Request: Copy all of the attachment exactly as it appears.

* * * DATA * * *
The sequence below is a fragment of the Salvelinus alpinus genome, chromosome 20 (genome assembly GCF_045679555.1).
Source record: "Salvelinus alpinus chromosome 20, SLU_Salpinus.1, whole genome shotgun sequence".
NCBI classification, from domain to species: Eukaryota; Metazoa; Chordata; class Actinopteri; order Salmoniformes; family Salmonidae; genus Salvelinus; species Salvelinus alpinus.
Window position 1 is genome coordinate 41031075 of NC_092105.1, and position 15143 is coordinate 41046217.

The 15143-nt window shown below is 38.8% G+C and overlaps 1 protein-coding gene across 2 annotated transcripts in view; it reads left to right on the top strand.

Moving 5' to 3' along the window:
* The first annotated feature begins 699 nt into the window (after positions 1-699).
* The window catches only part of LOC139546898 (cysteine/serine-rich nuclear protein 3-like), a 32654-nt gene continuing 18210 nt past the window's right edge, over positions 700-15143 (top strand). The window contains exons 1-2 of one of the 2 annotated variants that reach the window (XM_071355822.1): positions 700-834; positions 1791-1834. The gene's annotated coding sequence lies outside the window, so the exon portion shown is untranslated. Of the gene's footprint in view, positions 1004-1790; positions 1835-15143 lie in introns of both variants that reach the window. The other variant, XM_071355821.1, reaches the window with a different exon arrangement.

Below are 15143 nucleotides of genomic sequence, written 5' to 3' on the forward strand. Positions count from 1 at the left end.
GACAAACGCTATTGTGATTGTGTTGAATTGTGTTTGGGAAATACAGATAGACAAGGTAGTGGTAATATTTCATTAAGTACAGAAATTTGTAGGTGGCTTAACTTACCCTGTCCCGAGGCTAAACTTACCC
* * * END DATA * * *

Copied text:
The sequence below is a fragment of the Salvelinus alpinus genome, chromosome 20 (genome assembly GCF_045679555.1).
Source record: "Salvelinus alpinus chromosome 20, SLU_Salpinus.1, whole genome shotgun sequence".
NCBI classification, from domain to species: Eukaryota; Metazoa; Chordata; class Actinopteri; order Salmoniformes; family Salmonidae; genus Salvelinus; species Salvelinus alpinus.
Window position 1 is genome coordinate 41031075 of NC_092105.1, and position 15143 is coordinate 41046217.

The 15143-nt window shown below is 38.8% G+C and overlaps 1 protein-coding gene across 2 annotated transcripts in view; it reads left to right on the top strand.

Moving 5' to 3' along the window:
* The first annotated feature begins 699 nt into the window (after positions 1-699).
* The window catches only part of LOC139546898 (cysteine/serine-rich nuclear protein 3-like), a 32654-nt gene continuing 18210 nt past the window's right edge, over positions 700-15143 (top strand). The window contains exons 1-2 of one of the 2 annotated variants that reach the window (XM_071355822.1): positions 700-834; positions 1791-1834. The gene's annotated coding sequence lies outside the window, so the exon portion shown is untranslated. Of the gene's footprint in view, positions 1004-1790; positions 1835-15143 lie in introns of both variants that reach the window. The other variant, XM_071355821.1, reaches the window with a different exon arrangement.

Below are 15143 nucleotides of genomic sequence, written 5' to 3' on the forward strand. Positions count from 1 at the left end.
GACAAACGCTATTGTGATTGTGTTGAATTGTGTTTGGGAAATACAGATAGACAAGGTAGTGGTAATATTTCATTAAGTACAGAAATTTGTAGGTGGCTTAACTTACCCTGTCCCGAGGCTAAACTTACCC